Dale Mitchell almost did. Sort of. He was on the receiving end of such a moment. Mitchell, a fine hitter who batted .312 in an 11-year career, was the 27th out in Don Larsen's 1956 World Series perfect game. However, that pinch-hit appearance wasn't his last one in the Series. He also had another pinch hit two games later in Game Seven (the same game Jackie Robinson ended his career in). That was just a generic out.
Cookie Lavagetto came a little closer. In 1947, he nailed one of the most famous hits in baseball history. In Game Four of the World Series, Yankee starter Bill Bevens was one out away from completing a no-hitter. Due to control problems, the score was only 2-1 and there were two on when Lavagetto stood at the plate in the bottom of the ninth. He doubled in two-runs, for a no-hit-busting Brooklyn walk-off victory. Like Mitchell, Lavagetto wasn't done in that Series. He pinch hit in each of the next three games. But that ended his 10-year career. In fact, Bill Bevens never pitched again after that Series, but he did pitch once in relief in that Series after the no-hitter that wasn't.
There was, however, one great game in which two veteran players ended their careers. During Game Four of the 1929 World Series, the Cubs took a 8-0 lead only to lose when the A's scored 10 runs in the bottom of the seventh inning. George H. Burns, a 2,000-hit man, made his last appearance that game for the victorious A's. In fact, he was a pinch hitter in that famous inning. However, his contribution was not the stuff of storybooks. Twelve of the first 13 batters in that inning reached base. The exception was Burns, who popped up for the inning's first out. He also struck out for the inning's final out.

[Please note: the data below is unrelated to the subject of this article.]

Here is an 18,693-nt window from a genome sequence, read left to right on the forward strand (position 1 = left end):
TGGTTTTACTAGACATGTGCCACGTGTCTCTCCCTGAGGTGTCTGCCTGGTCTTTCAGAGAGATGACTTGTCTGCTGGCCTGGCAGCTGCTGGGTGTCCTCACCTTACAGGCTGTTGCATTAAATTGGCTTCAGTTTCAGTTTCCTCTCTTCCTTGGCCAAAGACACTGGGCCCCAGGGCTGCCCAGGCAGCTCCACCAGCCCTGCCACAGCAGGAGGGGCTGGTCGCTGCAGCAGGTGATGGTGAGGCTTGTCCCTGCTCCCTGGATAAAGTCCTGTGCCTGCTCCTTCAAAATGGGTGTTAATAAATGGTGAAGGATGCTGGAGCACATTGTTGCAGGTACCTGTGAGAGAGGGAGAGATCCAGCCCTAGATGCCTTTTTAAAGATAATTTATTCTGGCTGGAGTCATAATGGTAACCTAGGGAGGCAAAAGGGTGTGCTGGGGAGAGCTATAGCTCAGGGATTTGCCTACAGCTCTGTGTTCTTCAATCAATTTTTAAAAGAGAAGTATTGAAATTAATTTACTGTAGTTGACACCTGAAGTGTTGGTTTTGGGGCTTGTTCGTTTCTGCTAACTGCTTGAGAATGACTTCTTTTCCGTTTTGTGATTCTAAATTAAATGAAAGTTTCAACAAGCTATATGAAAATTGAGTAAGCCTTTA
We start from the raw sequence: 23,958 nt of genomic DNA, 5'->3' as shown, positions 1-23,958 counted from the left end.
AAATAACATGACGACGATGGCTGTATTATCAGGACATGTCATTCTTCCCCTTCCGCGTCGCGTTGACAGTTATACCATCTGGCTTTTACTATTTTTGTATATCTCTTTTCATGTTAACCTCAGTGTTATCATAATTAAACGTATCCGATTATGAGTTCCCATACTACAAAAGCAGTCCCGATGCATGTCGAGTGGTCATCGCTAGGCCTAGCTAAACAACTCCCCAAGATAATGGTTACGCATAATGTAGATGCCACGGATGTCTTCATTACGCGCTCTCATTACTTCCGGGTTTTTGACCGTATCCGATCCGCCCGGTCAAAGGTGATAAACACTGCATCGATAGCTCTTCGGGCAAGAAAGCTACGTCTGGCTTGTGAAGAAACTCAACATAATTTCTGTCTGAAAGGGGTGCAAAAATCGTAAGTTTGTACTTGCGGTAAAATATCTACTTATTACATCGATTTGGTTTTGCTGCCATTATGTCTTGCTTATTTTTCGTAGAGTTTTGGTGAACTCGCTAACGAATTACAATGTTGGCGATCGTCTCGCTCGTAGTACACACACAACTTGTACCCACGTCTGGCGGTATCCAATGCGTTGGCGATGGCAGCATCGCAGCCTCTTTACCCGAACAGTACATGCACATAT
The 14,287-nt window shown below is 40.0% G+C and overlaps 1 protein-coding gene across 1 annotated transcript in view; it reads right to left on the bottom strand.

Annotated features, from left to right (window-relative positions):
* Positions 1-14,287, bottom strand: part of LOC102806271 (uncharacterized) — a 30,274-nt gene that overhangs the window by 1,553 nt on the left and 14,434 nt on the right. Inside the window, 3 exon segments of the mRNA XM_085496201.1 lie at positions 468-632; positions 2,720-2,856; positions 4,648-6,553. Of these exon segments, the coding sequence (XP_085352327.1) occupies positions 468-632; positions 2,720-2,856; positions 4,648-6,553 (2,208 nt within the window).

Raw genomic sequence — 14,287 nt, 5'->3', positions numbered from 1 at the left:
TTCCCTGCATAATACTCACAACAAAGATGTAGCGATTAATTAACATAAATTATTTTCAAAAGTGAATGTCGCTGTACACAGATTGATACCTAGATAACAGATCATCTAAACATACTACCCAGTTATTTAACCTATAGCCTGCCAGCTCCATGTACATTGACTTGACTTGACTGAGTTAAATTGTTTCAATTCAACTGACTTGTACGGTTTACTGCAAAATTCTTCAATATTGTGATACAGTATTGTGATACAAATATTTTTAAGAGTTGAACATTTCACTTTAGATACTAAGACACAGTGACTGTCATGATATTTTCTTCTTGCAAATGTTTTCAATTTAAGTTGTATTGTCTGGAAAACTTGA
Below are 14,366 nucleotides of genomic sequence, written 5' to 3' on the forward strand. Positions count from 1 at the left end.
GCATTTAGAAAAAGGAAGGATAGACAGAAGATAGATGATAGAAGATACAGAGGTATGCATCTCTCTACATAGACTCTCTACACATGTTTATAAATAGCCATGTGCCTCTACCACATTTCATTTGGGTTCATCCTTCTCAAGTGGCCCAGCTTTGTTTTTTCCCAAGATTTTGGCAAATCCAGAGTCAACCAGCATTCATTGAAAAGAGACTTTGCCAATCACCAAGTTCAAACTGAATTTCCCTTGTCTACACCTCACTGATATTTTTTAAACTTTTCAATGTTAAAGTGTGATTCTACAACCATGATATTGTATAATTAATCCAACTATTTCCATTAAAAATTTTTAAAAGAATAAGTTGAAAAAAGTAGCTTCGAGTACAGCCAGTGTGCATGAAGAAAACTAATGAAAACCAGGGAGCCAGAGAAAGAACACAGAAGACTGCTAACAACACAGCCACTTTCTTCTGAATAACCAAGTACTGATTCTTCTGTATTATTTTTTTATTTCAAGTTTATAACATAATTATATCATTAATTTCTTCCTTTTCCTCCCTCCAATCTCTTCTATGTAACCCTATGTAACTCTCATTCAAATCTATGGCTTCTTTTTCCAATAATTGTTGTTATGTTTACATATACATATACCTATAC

In between Burns' outs, pitcher Art Nehf (once a mainstay for John McGraw in the early 1920s), pitched in relief for the Cubs. He faced two men, allowing an inside-the-park homer and a walk. Not exactly "and they lived happily ever after."
Darren Daulton's last game was also a great one. The longtime Phillie ended his career with the 1997 Florida Marlins, who won the world championship. Their World Series went seven games, with the last game going into extra innings. But Daulton was pulled for a pinch hitter late in the game.
Paul O'Neill and Scott Brosius ended in Game Seven of 2001. O'Neill had a good game, going 2-for-3, but of course the Yankees lost that one.
Gil McDougald almost had the storybook finish. He last played in Game Seven in the 1960 Series—one of the all-time great games. He made a late contribution in it, scoring the game-tying run in the ninth inning after entering as a pinch runner. Of course, that didn't mean too much, given that Bill Mazeroski followed that up by hitting the game-winning homer for the other team.
References and Resources
I used Baseball Reference for most of the research.
James H. Hirsch's Willie Mays: The Authorized Biography came in handy for details on his 1973 World Series performance.
If anyone's curious, the following players also ended their careers in the World Series: Brickyard Kenendy, Ginger Beaumont, Nap Rucker, Bobby Veach, Dutch Reuther, Jimmie Wilson, Paul Derringer, Pinky Higgins, Spud Chandler, Frank McCormick, Tommy Byrne, Wally Moon, Jim Gilliam, Roger Maris, Julian Javier, Don Mincher, Joe Horlen, Mike Jorgesen, Dan Driessen, Roy Smalley Jr., Ron Oester, Jim Clancy, Alfredo Griffin, Kevin Seitzer, Otis Nixon, Bobby Witt, and Geoff Jenkins.
History instructor by day, statnerd by night, Chris Jaffe leads one of the most exciting double lives imaginable; with the exception of every other double life possible to imagine. Despite his lack of comic-book-hero-worthiness, Chris enjoys farting around with this stuff. His new book, Evaluating Baseball's Managers is available for order. Chris welcomes responses to his articles via e-mail. Oh, and now he's on twitter.